One of the most unprecedented pandemics of the era which has crashed the world economy and has cost millions of lives globally is now approaching its end; with dozens of pharmaceutical companies coming up with the COVID vaccine. But now a new dilemma is puzzling the world; having billions of people to vaccinate and limited vaccines, who will get vaccinated and who will be left out? Will there be a fair distribution of the vaccines that the entire world is pinning hope on?
With more than 55.6 million confirmed cases and 1.34 million deaths; how will the leaders decide who deserves to get vaccinated first? Will unbiased distribution of the vaccine globally be possible; or only the capable one will enjoy the leverage of COVID antibodies in their DNA?
The global dash of pre-booking the COVID vaccine
In the recently published reports, two vaccines candidates; by Pfizer and Moderna are showing a promising result of more than 90% effectiveness against the coronavirus. Along with these two, a dozen other vaccines nominees are on the last stage of their human trials. If everything goes well; the world will have more than one vaccines against this contagious virus by then end of this year.
These reports came out as the greatest scientific news of the year. As soon as the results were published, hurtling for pre-booking of vaccine doses proliferated throughout the world. Though none of the vaccines is approved yet; leaders around the world have started purchasing in advance knowing that only limited doses will be available once the vaccine gets consented.
According to the Duke University, North Carolina; till now about 6.4 billion doses of the vaccine candidates providing propitious result have been bought. 3.2 billion doses are still kept either under negotiation or reserved.
Till now the US, the EU, the UK, India and Canada are the countries which possess the maximum number of vaccine bookings. On this, the World Health Organisation (WHO) says; “it is understandable that leaders want to protect their own people first – they are accountable to their citizens – but the response to this global pandemic must be collective”.
Why pre-booking the COVID vaccine is problematic?
Pre-booking or advance purchasing in the field of pharmacy is deep-rooted. It provides the research institutes and pharmaceutical companies with the funding required for development and clinical trials of the vaccine. But in times like these where the entire world is affixing their hope in one single vaccine, pre-booking becomes problematic.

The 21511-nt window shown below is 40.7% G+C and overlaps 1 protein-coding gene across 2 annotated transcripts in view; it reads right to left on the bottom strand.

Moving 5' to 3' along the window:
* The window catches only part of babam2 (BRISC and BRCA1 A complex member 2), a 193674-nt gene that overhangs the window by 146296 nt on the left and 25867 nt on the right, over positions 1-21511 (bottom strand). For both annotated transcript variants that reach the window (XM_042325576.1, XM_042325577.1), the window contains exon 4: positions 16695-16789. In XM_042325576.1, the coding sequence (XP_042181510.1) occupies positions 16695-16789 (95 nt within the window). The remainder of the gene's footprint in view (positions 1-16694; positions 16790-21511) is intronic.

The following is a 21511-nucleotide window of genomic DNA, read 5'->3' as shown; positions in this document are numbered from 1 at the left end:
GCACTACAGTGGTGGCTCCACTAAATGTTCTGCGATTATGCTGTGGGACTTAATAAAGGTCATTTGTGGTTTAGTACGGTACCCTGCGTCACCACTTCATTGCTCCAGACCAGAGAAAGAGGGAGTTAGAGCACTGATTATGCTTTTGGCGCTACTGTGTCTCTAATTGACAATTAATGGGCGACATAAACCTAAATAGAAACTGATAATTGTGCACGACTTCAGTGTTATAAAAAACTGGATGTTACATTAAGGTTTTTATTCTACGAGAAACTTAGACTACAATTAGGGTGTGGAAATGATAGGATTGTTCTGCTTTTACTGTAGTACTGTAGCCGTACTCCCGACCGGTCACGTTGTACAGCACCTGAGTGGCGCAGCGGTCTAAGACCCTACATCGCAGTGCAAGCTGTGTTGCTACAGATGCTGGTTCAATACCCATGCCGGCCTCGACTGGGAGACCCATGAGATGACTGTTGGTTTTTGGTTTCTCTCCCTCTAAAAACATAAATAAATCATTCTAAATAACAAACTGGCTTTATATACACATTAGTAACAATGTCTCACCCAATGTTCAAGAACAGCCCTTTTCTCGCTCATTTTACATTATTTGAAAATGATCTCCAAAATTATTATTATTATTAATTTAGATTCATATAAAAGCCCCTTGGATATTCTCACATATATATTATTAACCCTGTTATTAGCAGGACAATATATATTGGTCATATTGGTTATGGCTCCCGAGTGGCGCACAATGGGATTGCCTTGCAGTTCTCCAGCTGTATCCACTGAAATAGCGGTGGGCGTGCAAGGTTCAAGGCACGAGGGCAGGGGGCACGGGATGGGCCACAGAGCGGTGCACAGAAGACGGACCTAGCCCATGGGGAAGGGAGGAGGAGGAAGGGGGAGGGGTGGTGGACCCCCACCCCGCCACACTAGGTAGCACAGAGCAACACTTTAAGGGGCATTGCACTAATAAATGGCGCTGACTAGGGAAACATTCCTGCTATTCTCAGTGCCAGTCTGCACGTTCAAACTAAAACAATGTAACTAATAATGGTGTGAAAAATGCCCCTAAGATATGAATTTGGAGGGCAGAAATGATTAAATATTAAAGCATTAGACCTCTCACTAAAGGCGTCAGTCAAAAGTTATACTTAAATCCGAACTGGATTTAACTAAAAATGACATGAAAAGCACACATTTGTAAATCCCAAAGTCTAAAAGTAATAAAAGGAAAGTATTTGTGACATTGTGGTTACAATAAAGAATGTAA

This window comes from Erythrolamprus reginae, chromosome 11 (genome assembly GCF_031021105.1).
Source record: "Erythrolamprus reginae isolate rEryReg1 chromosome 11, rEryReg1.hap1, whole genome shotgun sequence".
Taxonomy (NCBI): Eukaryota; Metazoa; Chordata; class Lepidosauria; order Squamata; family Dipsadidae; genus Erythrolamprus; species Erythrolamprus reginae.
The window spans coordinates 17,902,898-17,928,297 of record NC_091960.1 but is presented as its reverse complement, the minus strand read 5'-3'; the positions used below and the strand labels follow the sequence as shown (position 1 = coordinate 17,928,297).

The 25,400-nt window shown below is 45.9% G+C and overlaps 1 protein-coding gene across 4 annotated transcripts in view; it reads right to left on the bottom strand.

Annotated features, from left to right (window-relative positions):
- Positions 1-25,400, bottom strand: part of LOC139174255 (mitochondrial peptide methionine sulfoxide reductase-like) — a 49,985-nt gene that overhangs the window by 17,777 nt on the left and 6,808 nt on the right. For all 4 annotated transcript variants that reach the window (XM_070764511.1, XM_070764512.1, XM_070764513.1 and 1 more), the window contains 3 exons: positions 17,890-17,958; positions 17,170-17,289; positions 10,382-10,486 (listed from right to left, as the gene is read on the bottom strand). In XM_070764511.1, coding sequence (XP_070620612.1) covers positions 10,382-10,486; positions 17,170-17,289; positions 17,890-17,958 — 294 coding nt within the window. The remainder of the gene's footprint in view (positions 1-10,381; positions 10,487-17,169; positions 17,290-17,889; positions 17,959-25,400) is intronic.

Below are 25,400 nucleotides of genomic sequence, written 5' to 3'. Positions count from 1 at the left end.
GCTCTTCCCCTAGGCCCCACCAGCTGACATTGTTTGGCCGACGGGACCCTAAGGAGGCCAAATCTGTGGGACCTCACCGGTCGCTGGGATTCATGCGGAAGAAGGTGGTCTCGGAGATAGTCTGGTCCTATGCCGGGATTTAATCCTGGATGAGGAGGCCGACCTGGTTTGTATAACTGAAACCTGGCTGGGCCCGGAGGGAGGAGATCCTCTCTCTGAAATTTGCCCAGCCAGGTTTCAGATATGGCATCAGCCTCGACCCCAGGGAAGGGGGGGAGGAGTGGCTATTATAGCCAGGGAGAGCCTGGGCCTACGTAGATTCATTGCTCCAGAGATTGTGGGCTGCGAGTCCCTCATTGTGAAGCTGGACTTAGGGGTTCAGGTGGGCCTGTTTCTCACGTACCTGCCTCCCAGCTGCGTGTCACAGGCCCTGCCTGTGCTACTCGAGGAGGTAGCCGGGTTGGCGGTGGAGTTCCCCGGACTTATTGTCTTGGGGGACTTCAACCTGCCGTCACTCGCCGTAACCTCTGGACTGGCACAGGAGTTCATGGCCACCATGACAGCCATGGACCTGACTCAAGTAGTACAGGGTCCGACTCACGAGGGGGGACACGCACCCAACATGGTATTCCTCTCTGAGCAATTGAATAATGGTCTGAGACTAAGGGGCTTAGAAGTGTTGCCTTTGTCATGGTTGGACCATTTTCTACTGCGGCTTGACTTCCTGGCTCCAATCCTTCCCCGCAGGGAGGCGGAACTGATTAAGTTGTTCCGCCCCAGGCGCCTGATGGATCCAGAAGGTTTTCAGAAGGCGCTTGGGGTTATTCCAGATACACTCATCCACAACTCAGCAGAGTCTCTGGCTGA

Countries who are capable of paying the highest sum at the earliest stage will only be able to procure vaccines for their citizen; leaving the low and middle-income countries as vulnerable to the virus as before. And this is exactly what is happening with the COVID vaccine candidates, according to Duke University’s study “vast majority” of the vaccine is going to high-income countries.
The vaccine developing countries can also put any price tag on their product and the government will be condemned to buy them. Moderna has disclosed their price for each dose; Stephane Bancel, chief executive said, “Our vaccine, therefore, costs about the same as a flu shot which is between $10 and $50”.
A few middle-income countries are negotiating for the vaccine in return for manufacturing deals and hosting clinical trials. Mexico and Brazil are using these leverage for sake of securing their share of the vaccines in future.
Furthermore, the vaccine developing countries will save a considerable proportion for domestic supply; for example, Serum Institute in India has announced to keep half of the doses for the country’s use and only other half will be open for bidding.
The biased distribution of vaccines is nothing new, for instance, 90% of all the pharmaceutical products are consumed by 10% of the world’s population; each year 20 million infants globally live under insufficient vaccine supply, WHO. Wealth plays its role everywhere, but the hustle for COVID vaccines is calling for an unbiased global distribution plan.
An unbiased distribution plan
COVAX, a plan seeking for an unbiased distribution of the COVID vaccine is a cumulative initiative by GAVI, the WHO and the Coalition for Epidemic Preparedness Innovations (CEPI). The motive of the plan is to obtain vaccine enough for vaccinating at the rock-bottom of 20% of the vulnerable population.
The plan needs $2 billion to purchase enough vaccines to facilitate 92 eligible (low-income) countries. Till now about 186 countries have become part of the distribution plan; the vaccine AstraZeneca, developed by Oxford University is also a part of the plan.
The extraordinary condition
In this time of the pandemic, it is understandable that every leader will want to save their own people; but one thing that the coronavirus pandemic is demanding from the very beginning is solidarity. The contagious viral pandemic can only end with collective decisions. “We are only safe if we are all safe, so in that circumstance, leaders need to be thinking both of those issues” Duke researcher Ms Taylor.